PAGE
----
Slider – A slider is a large photo or image, usually at the top of the homepage, that features a new image which “slides” into place over the previous one every few seconds or so. This kind of element is generally used to make the most of the “top fold” or first 1/3 of your web page.
Menu – The “menu” is the navigation element that is normally found across the top of the site or underneath a hamburger (three stacked lines). Page names are displayed and can be clicked to transport the viewer to specific areas of sites or pages.
Captcha – Is a program or system that is used to help distinguish real visitors from scripts or computer bots. It is often appended to contact forms to prevent spamming and requires the confirmation of specific words or images to proceed.
Alt Text – When posting an image on a web page, “alt text” can be used within the code to describe that image in words. Alt text helps the search engines with ranking objectives and provides a definition to viewers who can see text only on their device.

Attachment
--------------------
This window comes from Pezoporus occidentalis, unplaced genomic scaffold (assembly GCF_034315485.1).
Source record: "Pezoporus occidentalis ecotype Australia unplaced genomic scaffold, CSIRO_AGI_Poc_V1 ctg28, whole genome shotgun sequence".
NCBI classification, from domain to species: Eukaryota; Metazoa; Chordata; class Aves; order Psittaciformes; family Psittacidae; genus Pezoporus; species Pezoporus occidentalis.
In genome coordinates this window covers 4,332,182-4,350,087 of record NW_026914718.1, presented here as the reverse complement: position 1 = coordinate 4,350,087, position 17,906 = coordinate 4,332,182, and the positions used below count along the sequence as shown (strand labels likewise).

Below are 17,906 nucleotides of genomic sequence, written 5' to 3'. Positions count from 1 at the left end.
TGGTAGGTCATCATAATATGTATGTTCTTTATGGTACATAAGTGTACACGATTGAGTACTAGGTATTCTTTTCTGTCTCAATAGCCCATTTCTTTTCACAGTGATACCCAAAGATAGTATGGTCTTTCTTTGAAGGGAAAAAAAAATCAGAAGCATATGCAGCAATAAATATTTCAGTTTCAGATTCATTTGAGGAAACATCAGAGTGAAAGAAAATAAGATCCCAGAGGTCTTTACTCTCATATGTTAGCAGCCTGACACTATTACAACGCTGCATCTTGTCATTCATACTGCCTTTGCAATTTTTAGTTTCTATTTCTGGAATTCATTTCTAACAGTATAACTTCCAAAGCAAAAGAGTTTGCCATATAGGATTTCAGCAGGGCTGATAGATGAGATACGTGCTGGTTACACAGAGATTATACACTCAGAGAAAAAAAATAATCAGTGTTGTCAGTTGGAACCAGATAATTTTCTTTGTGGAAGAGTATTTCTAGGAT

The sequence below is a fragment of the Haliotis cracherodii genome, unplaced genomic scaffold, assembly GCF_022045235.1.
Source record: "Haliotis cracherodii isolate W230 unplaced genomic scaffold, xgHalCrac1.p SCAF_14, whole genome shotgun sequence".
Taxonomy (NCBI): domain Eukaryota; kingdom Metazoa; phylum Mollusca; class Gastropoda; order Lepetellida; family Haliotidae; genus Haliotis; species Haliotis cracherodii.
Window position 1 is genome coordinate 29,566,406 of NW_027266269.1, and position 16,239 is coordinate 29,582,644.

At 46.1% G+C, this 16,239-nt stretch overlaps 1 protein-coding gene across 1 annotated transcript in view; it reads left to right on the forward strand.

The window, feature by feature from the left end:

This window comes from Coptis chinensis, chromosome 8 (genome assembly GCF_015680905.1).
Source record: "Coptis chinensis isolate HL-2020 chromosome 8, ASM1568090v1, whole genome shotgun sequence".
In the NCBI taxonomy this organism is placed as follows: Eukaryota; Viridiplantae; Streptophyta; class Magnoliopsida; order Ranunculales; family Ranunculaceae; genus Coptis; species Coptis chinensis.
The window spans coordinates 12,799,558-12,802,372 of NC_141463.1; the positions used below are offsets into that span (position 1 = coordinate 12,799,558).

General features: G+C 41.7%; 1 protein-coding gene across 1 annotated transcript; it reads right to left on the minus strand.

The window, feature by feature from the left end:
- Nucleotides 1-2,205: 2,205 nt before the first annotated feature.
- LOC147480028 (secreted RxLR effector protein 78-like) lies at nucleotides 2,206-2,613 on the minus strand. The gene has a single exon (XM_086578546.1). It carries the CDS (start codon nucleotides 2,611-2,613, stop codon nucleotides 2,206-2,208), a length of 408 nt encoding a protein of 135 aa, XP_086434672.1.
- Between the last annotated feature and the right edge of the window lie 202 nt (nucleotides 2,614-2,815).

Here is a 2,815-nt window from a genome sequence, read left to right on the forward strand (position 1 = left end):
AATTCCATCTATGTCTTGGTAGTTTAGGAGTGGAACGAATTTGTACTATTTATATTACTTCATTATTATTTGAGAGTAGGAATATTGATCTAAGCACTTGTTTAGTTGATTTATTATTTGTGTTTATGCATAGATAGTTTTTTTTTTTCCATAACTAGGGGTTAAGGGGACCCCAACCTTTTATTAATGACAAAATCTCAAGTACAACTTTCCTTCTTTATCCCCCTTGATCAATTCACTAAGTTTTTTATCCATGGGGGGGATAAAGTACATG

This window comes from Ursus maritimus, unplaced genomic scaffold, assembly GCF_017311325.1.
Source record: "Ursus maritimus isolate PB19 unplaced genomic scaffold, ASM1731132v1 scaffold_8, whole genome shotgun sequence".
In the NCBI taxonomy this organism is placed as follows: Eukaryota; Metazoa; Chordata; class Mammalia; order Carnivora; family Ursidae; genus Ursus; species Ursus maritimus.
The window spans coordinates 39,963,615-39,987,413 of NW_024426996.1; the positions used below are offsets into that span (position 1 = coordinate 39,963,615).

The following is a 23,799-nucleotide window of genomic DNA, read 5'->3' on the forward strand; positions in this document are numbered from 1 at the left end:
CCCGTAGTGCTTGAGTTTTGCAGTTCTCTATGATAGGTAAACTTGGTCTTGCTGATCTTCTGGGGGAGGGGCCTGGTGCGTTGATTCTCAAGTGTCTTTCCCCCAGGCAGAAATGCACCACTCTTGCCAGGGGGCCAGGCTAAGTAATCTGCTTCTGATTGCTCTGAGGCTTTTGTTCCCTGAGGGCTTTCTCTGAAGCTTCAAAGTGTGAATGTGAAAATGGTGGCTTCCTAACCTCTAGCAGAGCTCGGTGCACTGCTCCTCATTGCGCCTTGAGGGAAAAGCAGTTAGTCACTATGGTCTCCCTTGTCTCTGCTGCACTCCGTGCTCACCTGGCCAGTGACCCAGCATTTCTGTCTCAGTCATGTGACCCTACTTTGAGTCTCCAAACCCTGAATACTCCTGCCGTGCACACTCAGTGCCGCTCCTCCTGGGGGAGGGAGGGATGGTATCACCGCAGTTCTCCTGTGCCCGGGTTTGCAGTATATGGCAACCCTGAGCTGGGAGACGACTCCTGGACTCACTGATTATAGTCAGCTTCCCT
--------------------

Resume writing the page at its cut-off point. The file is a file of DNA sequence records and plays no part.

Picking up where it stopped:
Favicon – This is the little image you see on the tab of your web browser when you’re visiting a website. Facebook, for example, uses a blue square with a white lower case “f”. This is also used as a visual reference on mobile screens and bookmarks.
Wireframe – A wireframe is a preliminary draft of the final design that is a very basic sketch. It focuses on defining the layout, flow, and framework rather than the design.
Analytics – Analytics are data collected from a website or app over time like the number of visitors, how much time was spent on each page, or the path a user takes once they’ve arrived.
Responsive – A website that is responsive will have elements that rearrange or even disappear and reappear depending on the size of the view screen. A site that is not responsive will either end up showing a limited view with sideways scrolling or will shrink very tiny on smaller devices, rendering the content illegible.